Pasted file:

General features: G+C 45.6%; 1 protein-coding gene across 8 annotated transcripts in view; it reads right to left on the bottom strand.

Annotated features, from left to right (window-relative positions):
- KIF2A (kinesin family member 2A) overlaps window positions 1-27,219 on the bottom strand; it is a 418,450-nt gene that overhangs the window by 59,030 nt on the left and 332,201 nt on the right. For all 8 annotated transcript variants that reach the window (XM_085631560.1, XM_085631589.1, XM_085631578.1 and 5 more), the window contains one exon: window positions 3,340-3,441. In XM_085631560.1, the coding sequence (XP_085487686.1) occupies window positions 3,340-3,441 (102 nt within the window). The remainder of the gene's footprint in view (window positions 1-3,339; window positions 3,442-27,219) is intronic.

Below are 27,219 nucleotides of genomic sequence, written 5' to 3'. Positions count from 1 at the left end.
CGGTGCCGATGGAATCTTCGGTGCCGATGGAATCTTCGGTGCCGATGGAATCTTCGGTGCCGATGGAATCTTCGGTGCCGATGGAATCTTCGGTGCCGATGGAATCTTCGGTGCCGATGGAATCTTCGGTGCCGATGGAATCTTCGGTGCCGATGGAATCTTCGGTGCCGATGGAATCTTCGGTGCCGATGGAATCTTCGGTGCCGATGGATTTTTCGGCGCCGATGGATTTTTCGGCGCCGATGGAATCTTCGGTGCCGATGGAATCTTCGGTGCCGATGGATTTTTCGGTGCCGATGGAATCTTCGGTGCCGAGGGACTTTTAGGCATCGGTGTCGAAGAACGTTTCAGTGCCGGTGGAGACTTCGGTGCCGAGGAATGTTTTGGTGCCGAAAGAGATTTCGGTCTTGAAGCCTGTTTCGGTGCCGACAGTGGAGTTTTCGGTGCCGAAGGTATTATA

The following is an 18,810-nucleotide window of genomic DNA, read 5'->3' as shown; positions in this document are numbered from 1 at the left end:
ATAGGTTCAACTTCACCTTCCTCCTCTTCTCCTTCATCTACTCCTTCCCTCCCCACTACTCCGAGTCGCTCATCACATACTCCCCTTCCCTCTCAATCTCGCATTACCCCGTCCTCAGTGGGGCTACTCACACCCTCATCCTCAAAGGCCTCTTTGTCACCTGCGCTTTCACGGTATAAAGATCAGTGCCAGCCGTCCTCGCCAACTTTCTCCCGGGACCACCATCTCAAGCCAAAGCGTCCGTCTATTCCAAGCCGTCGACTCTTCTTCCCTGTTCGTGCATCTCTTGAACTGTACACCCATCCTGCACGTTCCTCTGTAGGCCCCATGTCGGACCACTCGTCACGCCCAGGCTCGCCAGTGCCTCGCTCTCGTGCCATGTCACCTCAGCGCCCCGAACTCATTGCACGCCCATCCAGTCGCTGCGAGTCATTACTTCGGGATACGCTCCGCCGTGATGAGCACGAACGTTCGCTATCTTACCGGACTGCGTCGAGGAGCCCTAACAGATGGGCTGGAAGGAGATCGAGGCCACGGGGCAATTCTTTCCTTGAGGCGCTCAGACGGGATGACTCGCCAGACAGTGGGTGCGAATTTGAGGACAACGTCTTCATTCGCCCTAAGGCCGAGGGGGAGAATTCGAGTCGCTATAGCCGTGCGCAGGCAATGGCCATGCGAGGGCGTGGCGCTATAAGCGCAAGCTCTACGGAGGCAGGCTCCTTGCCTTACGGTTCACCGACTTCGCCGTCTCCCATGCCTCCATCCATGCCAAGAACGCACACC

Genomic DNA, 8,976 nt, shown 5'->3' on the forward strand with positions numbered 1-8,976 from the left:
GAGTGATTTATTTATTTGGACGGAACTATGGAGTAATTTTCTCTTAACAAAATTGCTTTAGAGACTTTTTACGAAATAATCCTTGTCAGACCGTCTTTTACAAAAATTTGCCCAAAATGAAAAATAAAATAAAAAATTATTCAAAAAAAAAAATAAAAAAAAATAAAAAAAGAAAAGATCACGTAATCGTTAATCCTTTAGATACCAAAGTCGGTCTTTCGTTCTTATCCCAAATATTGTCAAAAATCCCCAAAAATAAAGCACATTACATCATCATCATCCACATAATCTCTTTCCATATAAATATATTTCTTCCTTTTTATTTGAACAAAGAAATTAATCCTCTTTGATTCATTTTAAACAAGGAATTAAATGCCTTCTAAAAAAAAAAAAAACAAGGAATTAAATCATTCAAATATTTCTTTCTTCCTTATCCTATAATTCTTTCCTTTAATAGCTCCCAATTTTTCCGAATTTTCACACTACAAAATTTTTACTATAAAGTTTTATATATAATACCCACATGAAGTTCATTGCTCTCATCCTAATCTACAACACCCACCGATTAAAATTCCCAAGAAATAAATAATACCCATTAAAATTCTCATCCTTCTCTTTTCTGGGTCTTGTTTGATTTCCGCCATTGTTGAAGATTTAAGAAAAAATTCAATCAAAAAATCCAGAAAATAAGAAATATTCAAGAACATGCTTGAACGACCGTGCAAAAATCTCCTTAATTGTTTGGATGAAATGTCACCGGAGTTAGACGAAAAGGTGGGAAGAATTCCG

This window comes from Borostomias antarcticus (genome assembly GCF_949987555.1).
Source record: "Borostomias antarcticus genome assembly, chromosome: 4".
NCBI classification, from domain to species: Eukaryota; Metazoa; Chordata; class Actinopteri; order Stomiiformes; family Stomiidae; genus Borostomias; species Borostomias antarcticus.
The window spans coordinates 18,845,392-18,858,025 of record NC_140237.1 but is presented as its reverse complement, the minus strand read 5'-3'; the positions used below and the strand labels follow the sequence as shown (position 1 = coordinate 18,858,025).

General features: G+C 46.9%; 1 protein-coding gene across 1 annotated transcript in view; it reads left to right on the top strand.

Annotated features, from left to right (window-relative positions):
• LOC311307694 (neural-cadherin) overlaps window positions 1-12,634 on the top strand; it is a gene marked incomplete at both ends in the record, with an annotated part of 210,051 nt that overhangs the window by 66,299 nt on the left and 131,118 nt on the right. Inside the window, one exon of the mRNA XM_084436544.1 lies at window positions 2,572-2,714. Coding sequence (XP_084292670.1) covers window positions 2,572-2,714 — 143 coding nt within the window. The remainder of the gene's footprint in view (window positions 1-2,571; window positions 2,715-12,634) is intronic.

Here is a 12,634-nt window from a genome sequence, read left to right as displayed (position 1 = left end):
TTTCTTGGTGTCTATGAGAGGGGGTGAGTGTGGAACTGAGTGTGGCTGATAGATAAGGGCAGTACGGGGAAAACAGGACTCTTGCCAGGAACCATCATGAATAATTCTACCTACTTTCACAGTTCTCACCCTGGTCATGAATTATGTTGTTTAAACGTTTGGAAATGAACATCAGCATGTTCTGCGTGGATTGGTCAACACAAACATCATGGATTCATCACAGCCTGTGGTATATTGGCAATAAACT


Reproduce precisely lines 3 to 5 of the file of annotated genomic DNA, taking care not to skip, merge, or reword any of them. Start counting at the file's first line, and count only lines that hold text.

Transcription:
- KIF2A (kinesin family member 2A) overlaps window positions 1-27,219 on the bottom strand; it is a 418,450-nt gene that overhangs the window by 59,030 nt on the left and 332,201 nt on the right. For all 8 annotated transcript variants that reach the window (XM_085631560.1, XM_085631589.1, XM_085631578.1 and 5 more), the window contains one exon: window positions 3,340-3,441. In XM_085631560.1, the coding sequence (XP_085487686.1) occupies window positions 3,340-3,441 (102 nt within the window). The remainder of the gene's footprint in view (window positions 1-3,339; window positions 3,442-27,219) is intronic.

Below are 27,219 nucleotides of genomic sequence, written 5' to 3'. Positions count from 1 at the left end.
CGGTGCCGATGGAATCTTCGGTGCCGATGGAATCTTCGGTGCCGATGGAATCTTCGGTGCCGATGGAATCTTCGGTGCCGATGGAATCTTCGGTGCCGATGGAATCTTCGGTGCCGATGGAATCTTCGGTGCCGATGGAATCTTCGGTGCCGATGGAATCTTCGGTGCCGATGGAATCTTCGGTGCCGATGGAATCTTCGGTGCCGATGGATTTTTCGGCGCCGATGGATTTTTCGGCGCCGATGGAATCTTCGGTGCCGATGGAATCTTCGGTGCCGATGGATTTTTCGGTGCCGATGGAATCTTCGGTGCCGAGGGACTTTTAGGCATCGGTGTCGAAGAACGTTTCAGTGCCGGTGGAGACTTCGGTGCCGAGGAATGTTTTGGTGCCGAAAGAGATTTCGGTCTTGAAGCCTGTTTCGGTGCCGACAGTGGAGTTTTCGGTGCCGAAGGTATTATA